Open Access Research article

Acute toxicity of definitive chemoradiation in patients with inoperable or irresectable esophageal carcinoma

Nadia Haj Mohammad1*, Maarten CCM Hulshof2, Jacques JGHM Bergman3, Debby Geijsen2, Johanna W Wilmink1, Mark I van Berge Henegouwen4 and Hanneke WM van Laarhoven1

Author Affiliations

1 Department of Medical Oncology, Academic Medical Center, University of Amsterdam, Amsterdam, the Netherlands

2 Department of Radiation Oncology, Academic Medical Center, University of Amsterdam, Amsterdam, the Netherlands

3 Department of Gastroenterology and Hepatology, Academic Medical Center, University of Amsterdam, Amsterdam, the Netherlands

4 Department of Surgery, Academic Medical Center, University of Amsterdam, Amsterdam, the Netherlands

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BMC Cancer 2014, 14:56  doi:10.1186/1471-2407-14-56

Published: 31 January 2014

Abstract

Background

Definitive chemoradiation (dCRT) is considered curative intent treatment for patients with inoperable or irresectable esophageal cancer. Acute toxicity data focussing on dCRT are lacking.

Methods

A retrospective analysis of patients treated with dCRT consisting of 6 cycles of paclitaxel 50 mg/m2 and carboplatin AUC2 concomitant with radiotherapy (50.4 Gy\1.8Gy) from 2006 through 2011 at a single tertiary center was performed. Toxicity, hospital admissions and survival were analysed.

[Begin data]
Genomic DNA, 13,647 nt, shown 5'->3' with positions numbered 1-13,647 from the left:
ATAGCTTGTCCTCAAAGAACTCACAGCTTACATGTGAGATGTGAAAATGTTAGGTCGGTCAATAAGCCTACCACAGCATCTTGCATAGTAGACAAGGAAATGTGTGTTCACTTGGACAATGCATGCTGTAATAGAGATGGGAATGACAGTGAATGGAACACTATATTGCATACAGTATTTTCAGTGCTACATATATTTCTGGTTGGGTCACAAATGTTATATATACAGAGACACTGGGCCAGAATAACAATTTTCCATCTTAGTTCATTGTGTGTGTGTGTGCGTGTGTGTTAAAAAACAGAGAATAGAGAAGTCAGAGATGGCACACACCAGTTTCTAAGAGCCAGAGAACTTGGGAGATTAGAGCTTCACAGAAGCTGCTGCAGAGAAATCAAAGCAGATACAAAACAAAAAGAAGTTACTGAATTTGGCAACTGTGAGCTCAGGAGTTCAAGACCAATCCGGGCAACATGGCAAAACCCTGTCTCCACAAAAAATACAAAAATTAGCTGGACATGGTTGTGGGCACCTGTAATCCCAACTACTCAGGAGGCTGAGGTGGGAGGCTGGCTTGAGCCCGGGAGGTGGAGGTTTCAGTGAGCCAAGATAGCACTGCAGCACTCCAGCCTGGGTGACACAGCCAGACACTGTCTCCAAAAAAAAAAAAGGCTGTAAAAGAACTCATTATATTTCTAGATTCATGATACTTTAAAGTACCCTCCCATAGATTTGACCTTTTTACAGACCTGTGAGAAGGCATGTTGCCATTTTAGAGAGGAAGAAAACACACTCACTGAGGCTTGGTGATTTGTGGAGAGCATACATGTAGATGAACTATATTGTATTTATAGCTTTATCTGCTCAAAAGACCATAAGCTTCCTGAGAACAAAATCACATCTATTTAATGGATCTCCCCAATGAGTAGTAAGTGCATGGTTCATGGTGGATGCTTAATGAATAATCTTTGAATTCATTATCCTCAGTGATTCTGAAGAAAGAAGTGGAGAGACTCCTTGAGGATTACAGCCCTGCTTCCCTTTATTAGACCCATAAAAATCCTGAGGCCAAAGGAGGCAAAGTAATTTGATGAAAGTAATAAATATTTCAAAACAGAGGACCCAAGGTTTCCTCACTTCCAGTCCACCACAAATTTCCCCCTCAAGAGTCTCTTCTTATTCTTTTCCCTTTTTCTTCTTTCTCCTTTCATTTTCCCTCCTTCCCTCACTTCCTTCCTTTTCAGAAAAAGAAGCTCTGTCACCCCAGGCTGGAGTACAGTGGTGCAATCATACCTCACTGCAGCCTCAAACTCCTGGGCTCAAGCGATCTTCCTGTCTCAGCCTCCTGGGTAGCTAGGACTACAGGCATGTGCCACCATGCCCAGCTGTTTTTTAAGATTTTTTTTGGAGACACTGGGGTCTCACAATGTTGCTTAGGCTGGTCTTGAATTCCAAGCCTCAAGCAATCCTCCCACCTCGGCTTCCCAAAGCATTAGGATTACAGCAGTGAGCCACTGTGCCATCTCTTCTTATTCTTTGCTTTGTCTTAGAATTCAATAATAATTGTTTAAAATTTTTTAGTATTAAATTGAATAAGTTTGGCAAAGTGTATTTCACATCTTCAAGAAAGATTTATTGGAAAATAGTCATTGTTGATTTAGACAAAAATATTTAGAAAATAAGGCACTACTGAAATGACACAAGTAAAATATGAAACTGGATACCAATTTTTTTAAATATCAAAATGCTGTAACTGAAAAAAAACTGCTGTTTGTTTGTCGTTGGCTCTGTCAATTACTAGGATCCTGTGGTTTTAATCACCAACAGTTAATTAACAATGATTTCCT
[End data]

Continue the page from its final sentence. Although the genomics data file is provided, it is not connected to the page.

Results

127 patients were treated with definitive chemoradiation. 33 patients were medically inoperable, 94 patients were irresectable, Despite of a significantly smaller tumor length in inoperable patients grade ≥3 toxicity was significantly recorded more often in the inoperable patients (44%) than in irresectable patients (20%) (p < 0.05) Hospital admission occurred more often in the inoperable patients (39%) than in the irresectable patients (22%) (p < 0.05) Median number of cycles of chemotherapy was five for inoperable patients (p = 0.01), while six cycles could be administered to patients with irresectable disease. Recurrence and survival were not significantly different. The odds ratio for developing toxicity ≥ grade 3 was 2.6 (95% CI 1.0-6.4 p < 0.05) for being an inoperable patient and 1.2 (95% CI 1.0-1.4 p = 0.02) per 10 extra micromol/l creatinine.

Conclusions

Our data show that acute toxicity of definitive chemoradiation is worse in patients with medically inoperable esophageal carcinoma compared to patients with irresectable esophageal cancer and mainly occurs in the 5th cycle of treatment. Improvement of supportive care should be undertaken in this more fragile group.

Keywords:
Definitive chemoradiation; Esophageal cancer; Inoperable; Irresectable; Toxicity